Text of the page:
Last week, USA Today published an article with this quote:
Suicide is the nation’s 10th leading cause of death, yet experts say training for mental health practitioners who treat suicidal patients — psychologists, social workers, marriage and family therapists, among others — is dangerously inadequate.
That article prompted this post. If you’re a therapist interested in learning more about working with clients who experience suicidal thoughts and behaviors, I hope that you’ll find this useful.
- Brief Cognitive-Behavioral Therapy for Suicide Prevention by Craig Bryan, Psy.D., ABPP & M. David Rudd, Ph.D., ABPP
- Cognitive-Behavioral Treatment of Borderline Personality Disorder by Marsha Linehan, Ph.D.
- Dialectical Behavior Therapy Skills Training Manual, Second Edition by Marsha Linehan, Ph.D.
- Helping the Suicidal Person by Stacey Freedenthal, Ph.D., LCSW (also check out her website)
- The Interpersonal Theory of Suicide: Guidance for Working with Clients by Thomas Joiner, Ph.D., Kimberly Van Orden, Ph.D., Tracy Witte, Ph.D., & David Rudd, Ph.D.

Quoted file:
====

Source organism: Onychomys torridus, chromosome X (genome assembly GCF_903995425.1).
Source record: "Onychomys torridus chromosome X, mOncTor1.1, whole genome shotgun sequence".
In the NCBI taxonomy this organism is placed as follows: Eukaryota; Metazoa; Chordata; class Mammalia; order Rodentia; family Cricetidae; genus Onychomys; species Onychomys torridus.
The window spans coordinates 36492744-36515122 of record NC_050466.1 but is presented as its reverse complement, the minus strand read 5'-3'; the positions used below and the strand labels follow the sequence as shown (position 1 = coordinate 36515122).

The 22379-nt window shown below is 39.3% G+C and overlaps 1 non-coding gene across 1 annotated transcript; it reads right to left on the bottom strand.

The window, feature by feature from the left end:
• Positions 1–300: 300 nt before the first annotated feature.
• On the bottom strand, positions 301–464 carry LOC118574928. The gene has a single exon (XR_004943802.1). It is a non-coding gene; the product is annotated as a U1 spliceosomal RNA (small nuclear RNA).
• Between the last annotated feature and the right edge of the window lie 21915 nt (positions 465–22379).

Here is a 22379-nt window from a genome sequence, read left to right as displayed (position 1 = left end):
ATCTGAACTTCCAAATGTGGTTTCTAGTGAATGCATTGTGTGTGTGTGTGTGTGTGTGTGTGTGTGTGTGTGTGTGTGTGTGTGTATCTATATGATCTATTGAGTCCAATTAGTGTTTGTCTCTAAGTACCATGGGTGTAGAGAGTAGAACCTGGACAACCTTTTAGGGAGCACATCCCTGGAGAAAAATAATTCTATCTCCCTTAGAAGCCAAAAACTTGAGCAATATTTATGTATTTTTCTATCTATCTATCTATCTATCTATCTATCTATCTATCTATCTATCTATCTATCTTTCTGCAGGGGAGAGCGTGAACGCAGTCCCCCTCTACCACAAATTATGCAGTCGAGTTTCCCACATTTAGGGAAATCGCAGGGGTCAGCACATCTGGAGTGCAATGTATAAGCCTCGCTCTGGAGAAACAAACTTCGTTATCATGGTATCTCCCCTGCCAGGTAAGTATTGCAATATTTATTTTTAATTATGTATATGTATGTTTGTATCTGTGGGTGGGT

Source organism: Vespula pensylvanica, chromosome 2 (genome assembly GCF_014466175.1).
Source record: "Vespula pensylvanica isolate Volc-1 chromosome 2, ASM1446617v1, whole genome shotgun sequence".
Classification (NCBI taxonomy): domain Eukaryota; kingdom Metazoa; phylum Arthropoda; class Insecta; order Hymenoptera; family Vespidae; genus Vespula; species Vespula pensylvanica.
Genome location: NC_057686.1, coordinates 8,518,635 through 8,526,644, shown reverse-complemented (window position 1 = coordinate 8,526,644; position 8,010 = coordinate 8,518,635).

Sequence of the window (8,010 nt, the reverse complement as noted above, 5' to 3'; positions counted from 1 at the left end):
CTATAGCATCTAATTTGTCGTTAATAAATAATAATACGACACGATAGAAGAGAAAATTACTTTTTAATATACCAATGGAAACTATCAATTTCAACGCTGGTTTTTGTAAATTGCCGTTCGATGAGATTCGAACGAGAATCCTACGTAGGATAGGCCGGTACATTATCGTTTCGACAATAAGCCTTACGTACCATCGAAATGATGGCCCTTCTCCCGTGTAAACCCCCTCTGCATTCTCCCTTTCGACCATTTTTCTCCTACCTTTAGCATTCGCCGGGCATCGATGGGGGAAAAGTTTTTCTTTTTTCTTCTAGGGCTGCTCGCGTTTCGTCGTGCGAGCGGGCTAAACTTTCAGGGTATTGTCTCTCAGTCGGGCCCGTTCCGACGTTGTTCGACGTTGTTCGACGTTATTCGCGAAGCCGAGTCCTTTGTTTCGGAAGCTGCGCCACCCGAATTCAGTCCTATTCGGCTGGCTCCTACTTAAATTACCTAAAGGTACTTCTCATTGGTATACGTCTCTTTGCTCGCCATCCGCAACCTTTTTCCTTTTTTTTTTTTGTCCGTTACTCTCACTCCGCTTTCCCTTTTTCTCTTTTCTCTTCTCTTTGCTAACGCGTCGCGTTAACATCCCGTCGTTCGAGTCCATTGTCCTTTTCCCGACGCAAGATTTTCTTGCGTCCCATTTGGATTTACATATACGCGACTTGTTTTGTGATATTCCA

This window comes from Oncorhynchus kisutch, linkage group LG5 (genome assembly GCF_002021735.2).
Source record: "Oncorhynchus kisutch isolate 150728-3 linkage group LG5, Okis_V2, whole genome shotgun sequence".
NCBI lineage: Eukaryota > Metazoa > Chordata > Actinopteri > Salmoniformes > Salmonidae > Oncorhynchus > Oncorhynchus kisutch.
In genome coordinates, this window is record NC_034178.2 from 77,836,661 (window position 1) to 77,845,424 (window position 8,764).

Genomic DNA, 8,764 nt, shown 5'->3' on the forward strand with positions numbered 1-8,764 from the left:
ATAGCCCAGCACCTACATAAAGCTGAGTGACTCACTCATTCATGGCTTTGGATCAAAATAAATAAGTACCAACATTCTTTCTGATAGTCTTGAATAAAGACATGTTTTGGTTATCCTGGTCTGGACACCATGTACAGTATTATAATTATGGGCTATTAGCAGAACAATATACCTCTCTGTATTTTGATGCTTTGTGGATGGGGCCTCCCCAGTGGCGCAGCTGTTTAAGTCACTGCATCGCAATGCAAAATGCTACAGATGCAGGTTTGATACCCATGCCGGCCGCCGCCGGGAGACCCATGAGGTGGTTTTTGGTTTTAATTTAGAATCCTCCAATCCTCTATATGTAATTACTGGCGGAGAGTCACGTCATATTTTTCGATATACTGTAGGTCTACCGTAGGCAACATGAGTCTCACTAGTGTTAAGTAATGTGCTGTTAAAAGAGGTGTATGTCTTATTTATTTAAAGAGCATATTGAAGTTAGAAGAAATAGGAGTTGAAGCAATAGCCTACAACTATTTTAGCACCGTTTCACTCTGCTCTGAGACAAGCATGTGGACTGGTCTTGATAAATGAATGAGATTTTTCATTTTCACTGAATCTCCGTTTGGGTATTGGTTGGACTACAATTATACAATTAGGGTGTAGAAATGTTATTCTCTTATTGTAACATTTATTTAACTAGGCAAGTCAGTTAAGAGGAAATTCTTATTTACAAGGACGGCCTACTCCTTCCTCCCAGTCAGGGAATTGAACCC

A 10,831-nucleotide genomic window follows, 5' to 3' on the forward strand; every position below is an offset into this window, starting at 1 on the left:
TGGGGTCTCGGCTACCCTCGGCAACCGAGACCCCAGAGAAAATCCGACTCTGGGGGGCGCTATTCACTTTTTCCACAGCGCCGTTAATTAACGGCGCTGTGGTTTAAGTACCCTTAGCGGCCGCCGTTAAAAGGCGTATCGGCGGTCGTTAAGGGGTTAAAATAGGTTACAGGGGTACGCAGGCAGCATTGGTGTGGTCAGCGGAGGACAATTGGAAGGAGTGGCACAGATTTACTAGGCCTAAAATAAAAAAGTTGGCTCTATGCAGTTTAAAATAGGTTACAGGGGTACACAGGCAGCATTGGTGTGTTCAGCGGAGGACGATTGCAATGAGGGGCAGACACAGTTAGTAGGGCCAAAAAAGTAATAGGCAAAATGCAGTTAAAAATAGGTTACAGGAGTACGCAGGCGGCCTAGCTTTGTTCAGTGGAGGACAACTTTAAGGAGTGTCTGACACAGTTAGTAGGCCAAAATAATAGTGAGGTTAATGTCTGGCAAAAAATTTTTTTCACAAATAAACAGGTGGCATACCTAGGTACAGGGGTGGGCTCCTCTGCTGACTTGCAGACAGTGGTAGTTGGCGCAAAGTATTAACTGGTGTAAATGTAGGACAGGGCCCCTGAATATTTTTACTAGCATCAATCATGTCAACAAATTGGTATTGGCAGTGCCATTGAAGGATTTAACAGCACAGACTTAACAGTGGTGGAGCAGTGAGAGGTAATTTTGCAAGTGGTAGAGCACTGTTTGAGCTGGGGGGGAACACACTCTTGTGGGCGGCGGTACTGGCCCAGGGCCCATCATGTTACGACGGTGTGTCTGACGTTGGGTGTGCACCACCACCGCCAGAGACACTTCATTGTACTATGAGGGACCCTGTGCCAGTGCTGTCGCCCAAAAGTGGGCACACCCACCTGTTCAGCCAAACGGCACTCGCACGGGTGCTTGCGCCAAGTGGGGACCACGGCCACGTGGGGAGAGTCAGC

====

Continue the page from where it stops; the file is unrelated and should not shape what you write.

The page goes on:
- Managing Suicidal Risk, Second Edition: A Collaborative Approach by David Jobes, Ph.D., ABPP
- Chu et al. (2015). Routinized assessment of suicide risk in clinical practice: An empirically-informed update.
- Cole-King et al. (2013). Suicide mitigation: A compassionate approach to suicide prevention.
- Hom et al. (2019). Suicide attempt survivors’ experiences with mental health care services: A mixed methods study.
- Hom et al. (2020). Suicide attempt survivors’ recommendations for improving mental health treatment for attempt survivors.
- Klonsky et al. (2018). Ideation-to-action theories of suicide: a conceptual and empirical update.
- American Association of Suicidology
- International Society for the Study of Self-Injury
- Live Through This
- Patient Safety Plan Template